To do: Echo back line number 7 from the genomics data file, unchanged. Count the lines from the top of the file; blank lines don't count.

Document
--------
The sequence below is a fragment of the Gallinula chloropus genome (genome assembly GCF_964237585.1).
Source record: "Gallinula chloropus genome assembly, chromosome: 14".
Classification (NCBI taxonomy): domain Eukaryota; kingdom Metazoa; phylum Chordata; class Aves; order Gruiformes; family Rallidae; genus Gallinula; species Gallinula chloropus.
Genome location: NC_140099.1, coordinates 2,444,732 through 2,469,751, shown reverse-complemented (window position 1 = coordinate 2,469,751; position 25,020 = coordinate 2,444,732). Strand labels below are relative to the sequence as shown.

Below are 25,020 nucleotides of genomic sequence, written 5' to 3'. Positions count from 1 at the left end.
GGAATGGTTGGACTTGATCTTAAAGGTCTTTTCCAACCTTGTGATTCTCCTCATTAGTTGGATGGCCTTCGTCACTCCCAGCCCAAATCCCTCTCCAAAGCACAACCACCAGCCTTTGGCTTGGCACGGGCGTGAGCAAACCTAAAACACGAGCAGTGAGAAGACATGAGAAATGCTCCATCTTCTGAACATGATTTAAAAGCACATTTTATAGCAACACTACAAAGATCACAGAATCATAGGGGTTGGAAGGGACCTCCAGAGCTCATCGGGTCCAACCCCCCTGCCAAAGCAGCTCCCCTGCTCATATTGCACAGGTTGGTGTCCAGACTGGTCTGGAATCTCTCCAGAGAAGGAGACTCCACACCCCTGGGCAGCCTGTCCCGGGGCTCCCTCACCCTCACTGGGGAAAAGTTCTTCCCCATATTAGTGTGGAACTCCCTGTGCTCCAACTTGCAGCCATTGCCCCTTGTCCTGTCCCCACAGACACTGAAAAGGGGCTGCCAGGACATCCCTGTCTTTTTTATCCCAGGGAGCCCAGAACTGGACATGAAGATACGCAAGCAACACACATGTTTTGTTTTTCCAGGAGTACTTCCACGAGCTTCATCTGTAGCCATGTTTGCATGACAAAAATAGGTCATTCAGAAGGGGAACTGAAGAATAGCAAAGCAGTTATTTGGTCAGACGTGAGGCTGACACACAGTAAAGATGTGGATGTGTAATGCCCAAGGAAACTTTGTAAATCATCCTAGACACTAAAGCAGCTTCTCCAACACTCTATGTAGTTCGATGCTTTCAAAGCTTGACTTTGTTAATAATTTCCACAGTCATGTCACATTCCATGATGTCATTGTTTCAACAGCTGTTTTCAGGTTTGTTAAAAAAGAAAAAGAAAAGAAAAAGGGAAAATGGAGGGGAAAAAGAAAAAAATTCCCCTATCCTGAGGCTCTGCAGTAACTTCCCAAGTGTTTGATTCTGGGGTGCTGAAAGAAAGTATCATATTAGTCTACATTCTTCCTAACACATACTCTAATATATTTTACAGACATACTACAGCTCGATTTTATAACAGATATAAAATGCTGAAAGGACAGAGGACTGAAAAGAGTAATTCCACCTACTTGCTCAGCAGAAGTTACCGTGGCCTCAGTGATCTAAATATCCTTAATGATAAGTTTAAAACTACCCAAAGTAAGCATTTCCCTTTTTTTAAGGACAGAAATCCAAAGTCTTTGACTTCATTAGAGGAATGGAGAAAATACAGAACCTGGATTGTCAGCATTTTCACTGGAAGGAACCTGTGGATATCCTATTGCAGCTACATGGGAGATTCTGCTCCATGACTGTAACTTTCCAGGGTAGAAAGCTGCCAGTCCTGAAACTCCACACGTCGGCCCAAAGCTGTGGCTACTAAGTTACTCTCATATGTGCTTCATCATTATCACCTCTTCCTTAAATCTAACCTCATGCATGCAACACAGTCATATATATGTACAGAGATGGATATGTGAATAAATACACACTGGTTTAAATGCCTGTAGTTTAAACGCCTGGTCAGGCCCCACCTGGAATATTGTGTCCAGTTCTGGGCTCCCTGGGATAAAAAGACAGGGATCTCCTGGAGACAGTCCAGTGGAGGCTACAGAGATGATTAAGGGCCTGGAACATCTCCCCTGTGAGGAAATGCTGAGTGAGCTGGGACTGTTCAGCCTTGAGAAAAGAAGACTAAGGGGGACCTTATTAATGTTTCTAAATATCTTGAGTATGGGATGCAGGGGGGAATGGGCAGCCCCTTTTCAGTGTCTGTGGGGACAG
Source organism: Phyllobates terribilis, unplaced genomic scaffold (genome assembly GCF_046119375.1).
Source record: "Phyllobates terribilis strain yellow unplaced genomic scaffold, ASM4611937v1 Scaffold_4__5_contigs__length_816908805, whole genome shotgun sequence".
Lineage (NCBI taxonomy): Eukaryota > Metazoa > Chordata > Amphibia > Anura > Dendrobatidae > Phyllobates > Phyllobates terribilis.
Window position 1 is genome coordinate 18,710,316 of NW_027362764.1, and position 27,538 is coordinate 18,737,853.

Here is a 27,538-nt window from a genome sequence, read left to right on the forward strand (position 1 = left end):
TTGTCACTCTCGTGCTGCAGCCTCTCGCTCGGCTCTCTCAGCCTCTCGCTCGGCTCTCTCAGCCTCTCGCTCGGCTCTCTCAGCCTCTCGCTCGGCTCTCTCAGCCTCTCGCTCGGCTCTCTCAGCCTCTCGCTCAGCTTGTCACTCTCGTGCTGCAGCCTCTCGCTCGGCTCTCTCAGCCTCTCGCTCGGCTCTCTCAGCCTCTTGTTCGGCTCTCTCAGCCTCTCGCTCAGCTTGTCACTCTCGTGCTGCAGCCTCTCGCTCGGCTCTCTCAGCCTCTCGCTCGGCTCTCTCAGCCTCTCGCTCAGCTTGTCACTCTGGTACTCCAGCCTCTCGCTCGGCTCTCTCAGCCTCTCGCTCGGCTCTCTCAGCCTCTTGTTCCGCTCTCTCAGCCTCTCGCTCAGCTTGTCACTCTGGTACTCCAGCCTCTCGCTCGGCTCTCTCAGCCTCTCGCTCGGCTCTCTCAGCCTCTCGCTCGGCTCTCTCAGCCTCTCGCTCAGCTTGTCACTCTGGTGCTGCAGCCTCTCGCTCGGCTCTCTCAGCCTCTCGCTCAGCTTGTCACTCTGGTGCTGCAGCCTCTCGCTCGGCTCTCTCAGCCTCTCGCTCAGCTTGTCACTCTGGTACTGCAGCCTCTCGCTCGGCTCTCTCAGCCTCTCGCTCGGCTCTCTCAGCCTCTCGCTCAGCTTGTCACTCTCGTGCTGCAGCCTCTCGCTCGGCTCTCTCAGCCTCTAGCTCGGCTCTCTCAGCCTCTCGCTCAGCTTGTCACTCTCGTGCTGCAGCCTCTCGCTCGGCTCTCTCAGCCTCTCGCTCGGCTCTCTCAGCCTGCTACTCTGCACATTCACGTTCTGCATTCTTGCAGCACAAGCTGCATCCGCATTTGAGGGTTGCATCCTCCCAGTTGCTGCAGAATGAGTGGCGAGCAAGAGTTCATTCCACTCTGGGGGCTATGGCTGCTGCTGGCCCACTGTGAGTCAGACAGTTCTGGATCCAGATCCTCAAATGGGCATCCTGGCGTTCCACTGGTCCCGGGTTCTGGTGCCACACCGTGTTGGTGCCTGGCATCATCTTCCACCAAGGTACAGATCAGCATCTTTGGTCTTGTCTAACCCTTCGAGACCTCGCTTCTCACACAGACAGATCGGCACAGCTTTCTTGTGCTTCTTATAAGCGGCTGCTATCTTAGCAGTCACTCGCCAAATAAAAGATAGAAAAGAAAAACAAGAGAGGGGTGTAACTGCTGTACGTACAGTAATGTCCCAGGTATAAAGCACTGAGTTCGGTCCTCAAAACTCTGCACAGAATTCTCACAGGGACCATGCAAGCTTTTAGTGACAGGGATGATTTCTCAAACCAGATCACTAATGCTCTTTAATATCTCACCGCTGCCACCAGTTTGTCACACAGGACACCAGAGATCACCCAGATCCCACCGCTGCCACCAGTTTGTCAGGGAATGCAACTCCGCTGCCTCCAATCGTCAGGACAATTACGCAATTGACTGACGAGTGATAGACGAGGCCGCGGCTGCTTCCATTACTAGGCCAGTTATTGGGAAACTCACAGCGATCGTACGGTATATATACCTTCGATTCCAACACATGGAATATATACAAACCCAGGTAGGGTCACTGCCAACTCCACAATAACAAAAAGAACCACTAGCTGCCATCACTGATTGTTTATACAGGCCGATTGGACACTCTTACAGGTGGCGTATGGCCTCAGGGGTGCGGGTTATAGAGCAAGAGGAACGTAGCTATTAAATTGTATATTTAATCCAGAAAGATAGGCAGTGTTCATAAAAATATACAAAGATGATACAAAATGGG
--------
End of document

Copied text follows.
Source organism: Phyllobates terribilis, unplaced genomic scaffold (genome assembly GCF_046119375.1).